Then, in early 2009, an anonymous programmer or a group of programmers under an alias Satoshi Nakamoto introduced Bitcoin. Satoshi described it as a ‘peer-to-peer electronic cash system.’ It is completely decentralized, meaning there are no servers involved and no central controlling authority. The concept closely resembles peer-to-peer networks for file sharing.
A stranger in a red scarf and bitcoins around
Crypto Currency and BitCoin
One of the most important problems that any payment network has to solve is double-spending. It is a fraudulent technique of spending the same amount twice. The traditional solution was a trusted third party - a central server - that kept records of the balances and transactions. However, this method always entailed an authority basically in control of your funds and with all your personal details on hand.
In a decentralized network like Bitcoin, every single participant needs to do this job. This is done via the Blockchain - a public ledger of all transaction that ever happened within the network, available to everyone. Therefore, everyone in the network can see every account’s balance.
Every transaction is a file that consists of the sender’s and recipient’s public keys (wallet addresses) and the amount of coins transferred. The transaction also needs to be signed off by the sender with their private key. All of this is just basic cryptography. Eventually, the transaction is broadcasted in the network, but it needs to be confirmed first.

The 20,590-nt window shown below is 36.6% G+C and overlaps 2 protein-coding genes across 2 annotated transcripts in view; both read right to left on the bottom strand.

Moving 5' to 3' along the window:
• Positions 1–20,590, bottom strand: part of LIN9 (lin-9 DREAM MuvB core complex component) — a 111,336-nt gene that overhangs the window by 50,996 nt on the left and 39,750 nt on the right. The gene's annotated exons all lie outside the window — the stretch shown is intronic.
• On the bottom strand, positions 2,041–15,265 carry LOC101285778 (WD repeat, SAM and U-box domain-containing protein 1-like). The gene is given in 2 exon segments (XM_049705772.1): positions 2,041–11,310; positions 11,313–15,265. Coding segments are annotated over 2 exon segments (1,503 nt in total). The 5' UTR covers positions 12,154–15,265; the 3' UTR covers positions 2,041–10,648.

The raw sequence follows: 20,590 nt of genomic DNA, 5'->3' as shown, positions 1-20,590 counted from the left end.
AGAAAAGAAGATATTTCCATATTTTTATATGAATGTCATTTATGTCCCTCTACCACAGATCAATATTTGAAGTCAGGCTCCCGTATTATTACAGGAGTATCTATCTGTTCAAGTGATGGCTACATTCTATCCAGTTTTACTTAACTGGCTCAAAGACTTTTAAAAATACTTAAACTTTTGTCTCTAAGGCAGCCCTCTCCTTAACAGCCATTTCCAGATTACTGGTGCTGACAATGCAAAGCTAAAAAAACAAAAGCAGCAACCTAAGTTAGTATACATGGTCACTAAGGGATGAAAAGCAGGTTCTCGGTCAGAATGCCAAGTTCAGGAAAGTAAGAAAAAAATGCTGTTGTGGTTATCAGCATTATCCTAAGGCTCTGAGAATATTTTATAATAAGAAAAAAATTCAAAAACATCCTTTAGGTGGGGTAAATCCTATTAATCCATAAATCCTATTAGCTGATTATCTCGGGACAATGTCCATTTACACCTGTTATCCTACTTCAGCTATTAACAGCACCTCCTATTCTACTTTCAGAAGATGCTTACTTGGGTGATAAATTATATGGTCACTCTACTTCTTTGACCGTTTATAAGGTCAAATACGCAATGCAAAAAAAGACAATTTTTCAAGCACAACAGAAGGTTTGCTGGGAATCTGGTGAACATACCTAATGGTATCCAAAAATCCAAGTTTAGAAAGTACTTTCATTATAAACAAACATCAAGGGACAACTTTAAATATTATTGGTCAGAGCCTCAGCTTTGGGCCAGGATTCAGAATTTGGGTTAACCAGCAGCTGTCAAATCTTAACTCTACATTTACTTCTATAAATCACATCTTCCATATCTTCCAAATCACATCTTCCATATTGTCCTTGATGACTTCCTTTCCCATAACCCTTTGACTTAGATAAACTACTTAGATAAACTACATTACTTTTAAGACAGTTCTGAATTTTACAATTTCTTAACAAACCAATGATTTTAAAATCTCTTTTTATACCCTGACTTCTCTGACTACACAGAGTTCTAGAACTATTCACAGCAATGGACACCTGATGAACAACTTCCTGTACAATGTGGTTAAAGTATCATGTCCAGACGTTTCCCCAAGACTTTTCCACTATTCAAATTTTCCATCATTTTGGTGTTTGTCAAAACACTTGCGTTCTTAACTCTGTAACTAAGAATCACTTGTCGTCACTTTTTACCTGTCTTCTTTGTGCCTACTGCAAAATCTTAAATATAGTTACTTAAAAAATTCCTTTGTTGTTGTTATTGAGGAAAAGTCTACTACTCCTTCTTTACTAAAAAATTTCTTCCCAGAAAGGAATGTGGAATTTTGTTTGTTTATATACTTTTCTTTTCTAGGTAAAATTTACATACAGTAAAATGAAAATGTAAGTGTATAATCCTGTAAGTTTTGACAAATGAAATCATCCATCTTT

Within a cryptocurrency network, only miners can confirm transactions by solving a cryptographic puzzle. They take transactions, mark them as legitimate and spread them across the network. Afterwards, every node of the network adds it to its database. Once the transaction is confirmed it becomes unforgeable and irreversible and a miner receives a reward, plus the transaction fees.
Essentially, any cryptocurrency network is based on the absolute consensus of all the participants regarding the legitimacy of balances and transactions. If nodes of the network disagree on a single balance, the system would basically break. However, there are a lot of rules pre-built and programmed into the network that prevents this from happening.
Cryptocurrencies are so called because the consensus-keeping process is ensured with strong cryptography. This, along with aforementioned factors, makes third parties and blind trust as a concept completely redundant.
What can you do with cryptocurrency